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By Jon Meoli and The Baltimore Sun | June 20, 2014
Yesterday in one sentence: I'm glad I write for an American newspaper and not a British one, because with the controversial Luis Suarez causing the inevitable downfall of the disappointing English national team, I don't think I'd sleep until Tuesday. What's on tap: Italy vs. Costa Rica, noon, ESPN; Switzerland vs. France, 3 p.m., ESPN; Honduras vs. Ecuador, 6 p.m. ESPN. What you'll see: Get ready, North America. There might be days when there are better matches, or more important matches (USA Sunday!
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SPORTS
By Jon Meoli and The Baltimore Sun | June 25, 2014
Yesterday in one sentence: Luis Suarez r eally bit someone again , England bored us again, Greece went through on a soft late penalty and there might not be a more enjoyable team in the tournament than Colombia. What's on tap: Bosnia and Herzegovina vs. Iran, noon, ESPN2; Nigeria vs. Argentina, noon, ESPN; Ecuador vs. France, 4 p.m., ESPN; Honduras vs. Switzerland, 4 p.m., ESPN2. What you'll see:  In Group F, Argentina has already advanced and has a pretty straightforward path to the top spot in the group.
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NEWS
By Hans Knight and Hans Knight,SPECIAL TO THE SUN | October 5, 1997
"Hitler's Silent Partners," by Isabel Vincent. Morrow. 337 pages. $25.By now, few people who have scanned the news reports will be shocked to learn that Switzerland's "neutral role" role in World War II was less immaculate than the snows of Matterhorn. The evidence dug up by American Jewish and non-Jewish agencies in the past few years shows beyond reasonable doubt that between the early 1930s and the Allied victory, Switzerland or, more specifically, its secrecy-shrouded banks happily opened the vaults to billions of dollars worth of smelted gold and other assets the Nazis had stolen from their Jewish victims.
SPORTS
By Jon Meoli and The Baltimore Sun | June 20, 2014
Yesterday in one sentence: I'm glad I write for an American newspaper and not a British one, because with the controversial Luis Suarez causing the inevitable downfall of the disappointing English national team, I don't think I'd sleep until Tuesday. What's on tap: Italy vs. Costa Rica, noon, ESPN; Switzerland vs. France, 3 p.m., ESPN; Honduras vs. Ecuador, 6 p.m. ESPN. What you'll see: Get ready, North America. There might be days when there are better matches, or more important matches (USA Sunday!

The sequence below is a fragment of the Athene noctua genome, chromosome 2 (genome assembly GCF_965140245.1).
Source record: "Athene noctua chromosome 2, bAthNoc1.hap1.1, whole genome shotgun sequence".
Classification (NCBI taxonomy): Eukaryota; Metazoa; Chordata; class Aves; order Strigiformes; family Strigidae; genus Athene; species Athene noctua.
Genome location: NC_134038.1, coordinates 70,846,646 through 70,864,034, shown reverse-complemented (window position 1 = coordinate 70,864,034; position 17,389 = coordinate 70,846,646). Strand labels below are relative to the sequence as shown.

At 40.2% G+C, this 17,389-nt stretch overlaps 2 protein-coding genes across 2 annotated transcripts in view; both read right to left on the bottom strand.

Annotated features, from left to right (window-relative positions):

SPORTS
By Paul McMullen and Paul McMullen,Sun Staff Writer | July 2, 1994
WASHINGTON -- The region's soccer fans will get their first peek at Spain and Switzerland today, but they aren't at a disadvantage in predicting an outcome. Loyal followers of the two teams are just as clueless as to how their heroes will perform.Will Spain trot out the team that played defending champion Germany even, or the one that blew a two-goal lead to South Korea in the last seven minutes? Will the Switzerland side that dominated Group A winner Romania show up, or the shaky group that allowed one-time favorite Colombia to regain some respect?
TRAVEL
By RICHARD C. ALBINS | January 15, 2006
No other country captures my soul quite like Switzerland. Its spectacular mountains, industrious people and idyllic villages are true wonders. In July, my wife and I traveled through Germany, Austria and Switzerland - for our second time in 10 years. I was still captivated. This time, we stayed in a small lodge in Emmetten, a village not far from Lucerne that is nestled on the side of a mountain. Although it had rained most of the night and was still raining when we got up, I was determined to venture out on my own before breakfast to get a picture of the town from a higher vantage point.
FEATURES
By New York Times News Service | August 8, 1993
Q: I'm looking to buy a Breitling watch, which I believe is Swiss.Is there a street in Switzerland or some other country where you can get Breitling watches cheaply?A: Breitling watches are indeed Swiss, but according to the president of the New York office of the Federation of the Swiss Watch Industry, Peter Laetsch, there is nowhere in Switzerland where watches are discounted.There are many places around the world where such discounts are given -- Hong Kong is a leading example. Some discounts may indeed be genuine, but there is always the risk that you may be buying a counterfeit product, a thriving business these days for high-priced items.
NEWS
By NEW YORK TIMES NEWS SERVICE | October 6, 1996
ZURICH, Switzerland -- The sustaining myths of Switzerland suddenly seem as vulnerable as that apple on the young Tell's head.With greater intensity than at any time in a half-century, Switzerland's 7 million people are being pressed to look back at the moral ground on which their survival was built in the Second World War.A wave of public reports based on newly released United States and British intelligence documents chronicling unsavory Swiss dealings with...
NEWS
May 9, 1997
NOT CONTENT with its profits as chief international banker, money launderer and war material supplier to Nazi Germany, Switzerland clung to some of the looted gold stashed in its vaults in violation of an agreement with the U.S. after World War II. And Washington let Swiss negotiators dodge and wheedle and get away with it.The issuance of an exhaustive U.S. government report on the way "neutrality collided with morality" (with morality the unquestioned loser)...
NEWS
March 8, 2002
ITS TRADITION of neutrality is so strong that Switzerland isn't a member of the United Nations, even though Geneva has more U.N. offices than any other city outside of New York. This odd situation is finally about to end. In a close referendum last weekend, voters gave their government a go-ahead to apply for membership in the United Nations. For decades, Switzerland was perfectly content to play the part of good host. The country was willing to facilitate but not get involved. As a result, a bewildering array of global headquarters concentrated there, from the International Red Cross to the International Olympic Committee to the World Council of Churches.